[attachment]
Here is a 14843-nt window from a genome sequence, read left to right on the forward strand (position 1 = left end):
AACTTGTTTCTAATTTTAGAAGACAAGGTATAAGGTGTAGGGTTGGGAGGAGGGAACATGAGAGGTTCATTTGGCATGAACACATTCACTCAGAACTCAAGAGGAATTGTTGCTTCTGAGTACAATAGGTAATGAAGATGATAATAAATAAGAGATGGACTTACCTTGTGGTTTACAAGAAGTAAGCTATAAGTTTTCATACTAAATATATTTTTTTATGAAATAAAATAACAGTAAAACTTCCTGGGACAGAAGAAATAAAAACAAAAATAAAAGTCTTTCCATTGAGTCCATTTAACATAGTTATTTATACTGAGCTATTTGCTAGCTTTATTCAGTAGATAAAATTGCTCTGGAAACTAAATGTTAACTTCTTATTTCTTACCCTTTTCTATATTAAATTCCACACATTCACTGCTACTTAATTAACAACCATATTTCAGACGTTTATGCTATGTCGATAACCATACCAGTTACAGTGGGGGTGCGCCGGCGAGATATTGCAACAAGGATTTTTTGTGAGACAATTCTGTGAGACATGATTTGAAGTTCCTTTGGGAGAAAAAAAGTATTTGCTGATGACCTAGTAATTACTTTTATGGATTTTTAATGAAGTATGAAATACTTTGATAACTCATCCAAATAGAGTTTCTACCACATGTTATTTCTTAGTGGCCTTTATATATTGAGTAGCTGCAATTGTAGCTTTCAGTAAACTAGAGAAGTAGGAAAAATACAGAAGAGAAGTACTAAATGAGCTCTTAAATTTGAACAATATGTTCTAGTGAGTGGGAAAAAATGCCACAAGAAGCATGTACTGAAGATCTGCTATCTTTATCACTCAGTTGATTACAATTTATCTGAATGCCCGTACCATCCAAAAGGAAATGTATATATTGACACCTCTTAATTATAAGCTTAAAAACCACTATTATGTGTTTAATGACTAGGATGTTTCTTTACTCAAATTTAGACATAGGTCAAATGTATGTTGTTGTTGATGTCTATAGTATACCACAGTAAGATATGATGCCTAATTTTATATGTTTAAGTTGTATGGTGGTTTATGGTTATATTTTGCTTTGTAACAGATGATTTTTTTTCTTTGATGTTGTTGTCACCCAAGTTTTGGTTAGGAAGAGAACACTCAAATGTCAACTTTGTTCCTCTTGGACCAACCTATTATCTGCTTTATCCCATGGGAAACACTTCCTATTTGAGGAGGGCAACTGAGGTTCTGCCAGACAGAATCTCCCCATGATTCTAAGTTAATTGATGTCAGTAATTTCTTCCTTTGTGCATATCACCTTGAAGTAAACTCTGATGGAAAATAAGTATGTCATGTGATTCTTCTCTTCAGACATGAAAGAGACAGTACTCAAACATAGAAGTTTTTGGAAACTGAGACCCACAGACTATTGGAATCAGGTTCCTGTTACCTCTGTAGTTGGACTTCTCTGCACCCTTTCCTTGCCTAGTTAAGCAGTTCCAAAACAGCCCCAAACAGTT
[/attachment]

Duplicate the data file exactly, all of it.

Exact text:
Here is a 14843-nt window from a genome sequence, read left to right on the forward strand (position 1 = left end):
AACTTGTTTCTAATTTTAGAAGACAAGGTATAAGGTGTAGGGTTGGGAGGAGGGAACATGAGAGGTTCATTTGGCATGAACACATTCACTCAGAACTCAAGAGGAATTGTTGCTTCTGAGTACAATAGGTAATGAAGATGATAATAAATAAGAGATGGACTTACCTTGTGGTTTACAAGAAGTAAGCTATAAGTTTTCATACTAAATATATTTTTTTATGAAATAAAATAACAGTAAAACTTCCTGGGACAGAAGAAATAAAAACAAAAATAAAAGTCTTTCCATTGAGTCCATTTAACATAGTTATTTATACTGAGCTATTTGCTAGCTTTATTCAGTAGATAAAATTGCTCTGGAAACTAAATGTTAACTTCTTATTTCTTACCCTTTTCTATATTAAATTCCACACATTCACTGCTACTTAATTAACAACCATATTTCAGACGTTTATGCTATGTCGATAACCATACCAGTTACAGTGGGGGTGCGCCGGCGAGATATTGCAACAAGGATTTTTTGTGAGACAATTCTGTGAGACATGATTTGAAGTTCCTTTGGGAGAAAAAAAGTATTTGCTGATGACCTAGTAATTACTTTTATGGATTTTTAATGAAGTATGAAATACTTTGATAACTCATCCAAATAGAGTTTCTACCACATGTTATTTCTTAGTGGCCTTTATATATTGAGTAGCTGCAATTGTAGCTTTCAGTAAACTAGAGAAGTAGGAAAAATACAGAAGAGAAGTACTAAATGAGCTCTTAAATTTGAACAATATGTTCTAGTGAGTGGGAAAAAATGCCACAAGAAGCATGTACTGAAGATCTGCTATCTTTATCACTCAGTTGATTACAATTTATCTGAATGCCCGTACCATCCAAAAGGAAATGTATATATTGACACCTCTTAATTATAAGCTTAAAAACCACTATTATGTGTTTAATGACTAGGATGTTTCTTTACTCAAATTTAGACATAGGTCAAATGTATGTTGTTGTTGATGTCTATAGTATACCACAGTAAGATATGATGCCTAATTTTATATGTTTAAGTTGTATGGTGGTTTATGGTTATATTTTGCTTTGTAACAGATGATTTTTTTTCTTTGATGTTGTTGTCACCCAAGTTTTGGTTAGGAAGAGAACACTCAAATGTCAACTTTGTTCCTCTTGGACCAACCTATTATCTGCTTTATCCCATGGGAAACACTTCCTATTTGAGGAGGGCAACTGAGGTTCTGCCAGACAGAATCTCCCCATGATTCTAAGTTAATTGATGTCAGTAATTTCTTCCTTTGTGCATATCACCTTGAAGTAAACTCTGATGGAAAATAAGTATGTCATGTGATTCTTCTCTTCAGACATGAAAGAGACAGTACTCAAACATAGAAGTTTTTGGAAACTGAGACCCACAGACTATTGGAATCAGGTTCCTGTTACCTCTGTAGTTGGACTTCTCTGCACCCTTTCCTTGCCTAGTTAAGCAGTTCCAAAACAGCCCCAAACAGTT